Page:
When the Parent Becomes the Judge

Parents spend a lot of time helping children work through disagreements. Children can be trained to settle many of their own disagreements, but they will need help in learning this process, and some situations clearly require parental involvement and disciplining.

It’s easy to become annoyed or discouraged with what feels like endless striving. It is tempting to ignore or downplay bickering, or to respond to it in a sinful manner. Instead, we must remember that disagreements are training opportunities:

  • Every time we seek to unravel the details of a quarrel or offense and follow up with discipline, we are investing in the character of our children and helping them conform more fully to the image of Christ.
  • When we take the time to listen and deal justly with offending and offended children, we are painting for our children a picture of God’s loving but just character.
  • When we carefully apply the truths of Scripture to specific discipline situations, we are pointing our children to God’s Word as the ultimate authority in their lives.

Helping settle household disagreements requires great patience and wisdom. We must be in constant prayer, like Solomon, who prayed, “Give your servant therefore an understanding mind to govern your people, that I may  discern between good and evil” (1 Kings 3:9a, ESV).

We need to take time to listen before we assume we understand a situation. Proverbs 18:13 says, “If one gives an answer before he hears, it is his folly and shame.” When we interrupt or jump to conclusions, we may make an unjust decision. We are also setting an example that will encourage our children to interrupt and misjudge us, and to assume that they already know what we are going to say when we speak to them.

We need to listen carefully to both sides, and question witnesses if necessary. Proverbs 18:17 reminds us that, “The one who states his case first seems right, until the other comes and examines him.” Again, it is easy to arrive at wrong conclusions, if we only hear one side of the argument. Matthew Henry, in commenting on this verse, says, “We must therefore remember that we have two ears, to hear both sides before we give judgment.”

We need to apply biblical principles when disciplining. Once the offender is identified, he will need to be disciplined. Quite often, when everything comes to light, both parties have sinned, and both will need instruction and discipline. At other times, the child who has been accused of wrongdoing may be proven innocent. When the accuser has intentionally misrepresented the situation, he should be disciplined for his false report.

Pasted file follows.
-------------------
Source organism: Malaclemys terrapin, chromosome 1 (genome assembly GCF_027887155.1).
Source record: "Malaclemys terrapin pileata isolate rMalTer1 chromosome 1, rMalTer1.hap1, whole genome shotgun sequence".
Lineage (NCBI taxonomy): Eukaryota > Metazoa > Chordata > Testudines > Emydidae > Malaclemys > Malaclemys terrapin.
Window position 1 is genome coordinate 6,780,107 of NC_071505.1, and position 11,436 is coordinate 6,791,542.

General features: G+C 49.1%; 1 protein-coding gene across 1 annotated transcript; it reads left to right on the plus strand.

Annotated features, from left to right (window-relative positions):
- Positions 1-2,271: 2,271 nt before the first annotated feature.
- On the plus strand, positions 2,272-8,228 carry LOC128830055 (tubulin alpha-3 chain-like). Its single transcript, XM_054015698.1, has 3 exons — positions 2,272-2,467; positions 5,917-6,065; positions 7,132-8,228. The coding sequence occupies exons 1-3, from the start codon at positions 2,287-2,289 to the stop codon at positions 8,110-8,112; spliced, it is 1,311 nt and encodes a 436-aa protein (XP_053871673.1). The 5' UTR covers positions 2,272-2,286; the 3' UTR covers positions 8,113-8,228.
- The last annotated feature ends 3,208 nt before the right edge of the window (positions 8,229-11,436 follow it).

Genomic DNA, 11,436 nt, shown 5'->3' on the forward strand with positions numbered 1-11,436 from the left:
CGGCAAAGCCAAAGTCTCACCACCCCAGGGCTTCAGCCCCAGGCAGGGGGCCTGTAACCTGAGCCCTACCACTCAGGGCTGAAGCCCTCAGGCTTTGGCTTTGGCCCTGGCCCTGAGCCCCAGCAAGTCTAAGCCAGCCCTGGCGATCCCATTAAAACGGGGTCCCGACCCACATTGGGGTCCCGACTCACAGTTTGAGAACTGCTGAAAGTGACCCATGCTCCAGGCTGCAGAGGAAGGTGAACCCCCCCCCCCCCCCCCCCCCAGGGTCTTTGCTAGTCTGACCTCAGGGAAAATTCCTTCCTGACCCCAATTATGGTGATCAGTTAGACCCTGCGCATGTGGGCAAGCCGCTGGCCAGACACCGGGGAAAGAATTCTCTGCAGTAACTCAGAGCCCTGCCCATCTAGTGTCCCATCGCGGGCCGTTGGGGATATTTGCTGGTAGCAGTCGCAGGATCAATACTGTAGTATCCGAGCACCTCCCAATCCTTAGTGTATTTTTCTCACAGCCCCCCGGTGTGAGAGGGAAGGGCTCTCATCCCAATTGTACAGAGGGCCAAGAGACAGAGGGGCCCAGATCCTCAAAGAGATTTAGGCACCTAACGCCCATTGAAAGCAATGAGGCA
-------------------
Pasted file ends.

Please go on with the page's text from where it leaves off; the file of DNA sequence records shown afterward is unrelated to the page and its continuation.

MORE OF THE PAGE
Deuteronomy 19:16-20 offers clear instructions for dealing with a false witness. “If a false witness rises against any man to testify against him of wrongdoing, then both men in the controversy shall stand before the Lord, before the priests and the judges who serve in those days. And the judges shall make careful inquiry, and indeed, if the witness is a false witness, who has testified falsely against his brother, then you shall do to him as he thought to have done to his brother; so you shall put away the evil from among you. And those who remain shall hear and fear, and hereafter they shall not again commit such evil among you.”

This requires a parent’s discernment. A child may not maliciously misrepresent a situation, but may simply be immature or confused. He may need some instruction. But the child who runs to mama, falsely accusing another of wronging him, may need to experience biblical consequences for his actions. This, based on Deuteronomy 19, will mean disciplining him in the way we would have disciplined the accused child, if he had been proven guilty.

If the accused child would have received a spanking, the false accuser should receive that spanking. If the accused child would have lost a privilege, the false accuser should lose a privilege. This will quickly discourage false reports, and the Deuteronomy passage points out that others will watch and learn as well.

More on this subject next week!

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